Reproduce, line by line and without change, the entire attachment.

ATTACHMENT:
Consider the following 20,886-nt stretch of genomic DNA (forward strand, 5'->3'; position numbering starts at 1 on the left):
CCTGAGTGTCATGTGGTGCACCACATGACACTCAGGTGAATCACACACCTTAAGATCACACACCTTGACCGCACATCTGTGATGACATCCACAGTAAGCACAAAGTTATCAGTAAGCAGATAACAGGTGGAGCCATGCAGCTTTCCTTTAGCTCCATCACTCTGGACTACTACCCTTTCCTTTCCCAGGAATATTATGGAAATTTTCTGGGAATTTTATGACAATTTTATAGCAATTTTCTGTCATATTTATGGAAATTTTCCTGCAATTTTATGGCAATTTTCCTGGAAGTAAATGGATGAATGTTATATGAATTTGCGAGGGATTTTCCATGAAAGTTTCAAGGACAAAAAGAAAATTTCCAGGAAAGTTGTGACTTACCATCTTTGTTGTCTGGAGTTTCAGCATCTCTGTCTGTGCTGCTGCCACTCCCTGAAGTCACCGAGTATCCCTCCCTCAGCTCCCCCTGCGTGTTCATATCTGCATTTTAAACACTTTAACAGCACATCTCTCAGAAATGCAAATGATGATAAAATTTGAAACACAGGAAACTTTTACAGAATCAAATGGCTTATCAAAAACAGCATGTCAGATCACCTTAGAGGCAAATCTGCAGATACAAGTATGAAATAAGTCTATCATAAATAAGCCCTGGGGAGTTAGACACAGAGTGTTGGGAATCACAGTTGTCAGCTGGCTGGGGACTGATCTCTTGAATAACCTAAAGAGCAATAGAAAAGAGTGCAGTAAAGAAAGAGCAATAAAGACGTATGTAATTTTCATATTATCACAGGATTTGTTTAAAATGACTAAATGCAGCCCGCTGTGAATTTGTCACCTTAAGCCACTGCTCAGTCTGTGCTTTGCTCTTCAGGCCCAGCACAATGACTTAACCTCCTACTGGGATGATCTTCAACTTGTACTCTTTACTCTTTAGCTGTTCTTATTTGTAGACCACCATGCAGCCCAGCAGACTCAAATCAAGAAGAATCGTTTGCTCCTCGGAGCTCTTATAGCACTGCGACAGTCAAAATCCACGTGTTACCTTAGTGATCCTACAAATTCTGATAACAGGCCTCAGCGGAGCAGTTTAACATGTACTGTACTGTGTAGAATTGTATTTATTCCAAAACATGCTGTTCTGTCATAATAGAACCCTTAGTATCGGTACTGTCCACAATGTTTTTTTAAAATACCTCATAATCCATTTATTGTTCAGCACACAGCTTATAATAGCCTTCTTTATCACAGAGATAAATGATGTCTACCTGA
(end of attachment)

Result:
Consider the following 20,886-nt stretch of genomic DNA (forward strand, 5'->3'; position numbering starts at 1 on the left):
CCTGAGTGTCATGTGGTGCACCACATGACACTCAGGTGAATCACACACCTTAAGATCACACACCTTGACCGCACATCTGTGATGACATCCACAGTAAGCACAAAGTTATCAGTAAGCAGATAACAGGTGGAGCCATGCAGCTTTCCTTTAGCTCCATCACTCTGGACTACTACCCTTTCCTTTCCCAGGAATATTATGGAAATTTTCTGGGAATTTTATGACAATTTTATAGCAATTTTCTGTCATATTTATGGAAATTTTCCTGCAATTTTATGGCAATTTTCCTGGAAGTAAATGGATGAATGTTATATGAATTTGCGAGGGATTTTCCATGAAAGTTTCAAGGACAAAAAGAAAATTTCCAGGAAAGTTGTGACTTACCATCTTTGTTGTCTGGAGTTTCAGCATCTCTGTCTGTGCTGCTGCCACTCCCTGAAGTCACCGAGTATCCCTCCCTCAGCTCCCCCTGCGTGTTCATATCTGCATTTTAAACACTTTAACAGCACATCTCTCAGAAATGCAAATGATGATAAAATTTGAAACACAGGAAACTTTTACAGAATCAAATGGCTTATCAAAAACAGCATGTCAGATCACCTTAGAGGCAAATCTGCAGATACAAGTATGAAATAAGTCTATCATAAATAAGCCCTGGGGAGTTAGACACAGAGTGTTGGGAATCACAGTTGTCAGCTGGCTGGGGACTGATCTCTTGAATAACCTAAAGAGCAATAGAAAAGAGTGCAGTAAAGAAAGAGCAATAAAGACGTATGTAATTTTCATATTATCACAGGATTTGTTTAAAATGACTAAATGCAGCCCGCTGTGAATTTGTCACCTTAAGCCACTGCTCAGTCTGTGCTTTGCTCTTCAGGCCCAGCACAATGACTTAACCTCCTACTGGGATGATCTTCAACTTGTACTCTTTACTCTTTAGCTGTTCTTATTTGTAGACCACCATGCAGCCCAGCAGACTCAAATCAAGAAGAATCGTTTGCTCCTCGGAGCTCTTATAGCACTGCGACAGTCAAAATCCACGTGTTACCTTAGTGATCCTACAAATTCTGATAACAGGCCTCAGCGGAGCAGTTTAACATGTACTGTACTGTGTAGAATTGTATTTATTCCAAAACATGCTGTTCTGTCATAATAGAACCCTTAGTATCGGTACTGTCCACAATGTTTTTTTAAAATACCTCATAATCCATTTATTGTTCAGCACACAGCTTATAATAGCCTTCTTTATCACAGAGATAAATGATGTCTACCTGA